In three complaint letters signed by community development councils from across Bamyan and another letter filed by the civil society network addressed to the MoPH and the governor office, the people have evidently pointed out to Naseri’s illegal acts and asked for his removal from the province’s health department.
Calling all the accusations as “baseless” and false, Naseri asserted that these “conspiracies” were made by people who had personal hostilities with him. “There are some hidden hands behind the documents forged by community councils and the people’s honesty are misused. Perhaps, most of the community councils’ heads have not understood the issue and signed them for having personal relations. Whoever has collected the signed [documents] has deceived the community development councils’ [heads],” he maintained.
His critics, however, claim that the health director has failed to equip Bamyan’s 20-beds hospital—currently allocated to Covid-19 patients – as required, claiming that medical equipment of Bamyan’s former provincial hospital were looted as a result of mismanagement by Naseri.
Meanwhile, Esmael Zaki, claims that complaints – regarding health service delivery – was raised by the civil society network two years back but to no avail.
In early 2019, the AKHS took charge for providing health service in state-run health centers in Bamyan. Bamyan public health department is responsible for policy making and monitoring the service delivery in the medical centers.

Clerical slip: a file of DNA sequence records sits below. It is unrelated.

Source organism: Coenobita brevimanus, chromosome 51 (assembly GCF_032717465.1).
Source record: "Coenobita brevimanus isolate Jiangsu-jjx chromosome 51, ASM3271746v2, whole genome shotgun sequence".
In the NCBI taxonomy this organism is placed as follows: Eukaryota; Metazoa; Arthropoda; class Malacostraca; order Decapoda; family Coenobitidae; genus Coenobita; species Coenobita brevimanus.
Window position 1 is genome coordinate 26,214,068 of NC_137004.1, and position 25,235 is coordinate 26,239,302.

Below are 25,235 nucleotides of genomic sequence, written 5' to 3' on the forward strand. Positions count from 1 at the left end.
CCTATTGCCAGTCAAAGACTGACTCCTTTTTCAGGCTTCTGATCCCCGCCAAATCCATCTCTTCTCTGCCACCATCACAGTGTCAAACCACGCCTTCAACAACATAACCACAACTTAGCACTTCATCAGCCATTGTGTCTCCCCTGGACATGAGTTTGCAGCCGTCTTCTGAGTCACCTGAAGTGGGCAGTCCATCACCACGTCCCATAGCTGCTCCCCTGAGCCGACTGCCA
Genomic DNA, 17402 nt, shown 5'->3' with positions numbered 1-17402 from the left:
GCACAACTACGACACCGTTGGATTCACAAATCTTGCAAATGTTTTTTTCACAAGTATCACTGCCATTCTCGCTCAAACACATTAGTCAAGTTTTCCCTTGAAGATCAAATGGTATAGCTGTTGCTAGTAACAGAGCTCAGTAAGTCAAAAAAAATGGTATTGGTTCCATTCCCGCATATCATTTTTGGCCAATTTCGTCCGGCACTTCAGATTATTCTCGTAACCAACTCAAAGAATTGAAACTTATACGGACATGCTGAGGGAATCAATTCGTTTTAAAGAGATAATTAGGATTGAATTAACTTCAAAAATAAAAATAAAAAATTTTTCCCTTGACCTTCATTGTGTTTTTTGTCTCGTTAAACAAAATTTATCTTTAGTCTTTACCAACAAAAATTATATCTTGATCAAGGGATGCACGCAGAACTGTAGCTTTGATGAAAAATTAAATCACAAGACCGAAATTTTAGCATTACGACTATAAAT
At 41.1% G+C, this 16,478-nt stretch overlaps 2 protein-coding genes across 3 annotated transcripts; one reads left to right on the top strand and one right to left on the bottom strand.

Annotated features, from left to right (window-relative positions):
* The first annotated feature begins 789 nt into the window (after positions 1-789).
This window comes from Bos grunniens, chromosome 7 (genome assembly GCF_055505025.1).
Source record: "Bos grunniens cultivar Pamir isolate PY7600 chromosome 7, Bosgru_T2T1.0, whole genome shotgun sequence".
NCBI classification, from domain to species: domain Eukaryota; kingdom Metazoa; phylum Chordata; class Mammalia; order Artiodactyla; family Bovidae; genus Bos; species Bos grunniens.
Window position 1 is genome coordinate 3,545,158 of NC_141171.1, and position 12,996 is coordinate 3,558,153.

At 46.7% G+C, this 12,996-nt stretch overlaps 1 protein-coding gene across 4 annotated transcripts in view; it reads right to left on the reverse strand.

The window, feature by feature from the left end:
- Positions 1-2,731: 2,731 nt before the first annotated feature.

According to Zaki, though the AKHS wants to invest more than what they have committed in the agreement for the health sector in Bamyan, the local health workers and officials are not capable of managing the service delivery process. He says that people face lack of medicines in districts while AKHS’s drug stockpiles are full of medicines. “We tell them that what purpose these drugs are supposed to serve for. Your job is to supply [the hospitals] with these drugs. These personnel are not capable of managing the affairs,” Zaki denoted.
Discrimination and nepotism
Complaints filed against health department claim the health director is practicing nepotism and violating transparency in the process of hiring health workers for Covid-19 centers. The complainants claim that the health workers are not competent and some of them even cannot read and write. As per accounts of the complainants, Naseri is applying discrimination against health workers from other ethnicities. “There are dozens documents unveiling that the public health director is firing employees from other ethnic groups and replacing them by those from his own ethnic group and relatives, a clear discrimination against other ethnic groups in Bamyan,” part of a complaint reads.
To support their claims, the complainants point out to appointment of his brother-in-law as surgeon at Yakawlang district hospital and Sayed Jamal Alavi, a close relative of Naseri, as head of Bamayan Covid-19 hospital. According to the complainants, his brother-in-law is often absent from work and Alavi is, in the meantime, in-charge of Health Management Information System at Bamyan’s public health department.
Naseri rejected accusations, saying that his brother-in-law was appointed as surgeon on his own personal competency.
There are complaints that staffs of Covid-19 hospital, who are claimed to be relatives of Naseri, are being paid much higher salaries than other employees, an accusation Naseri refuses calling it baseless.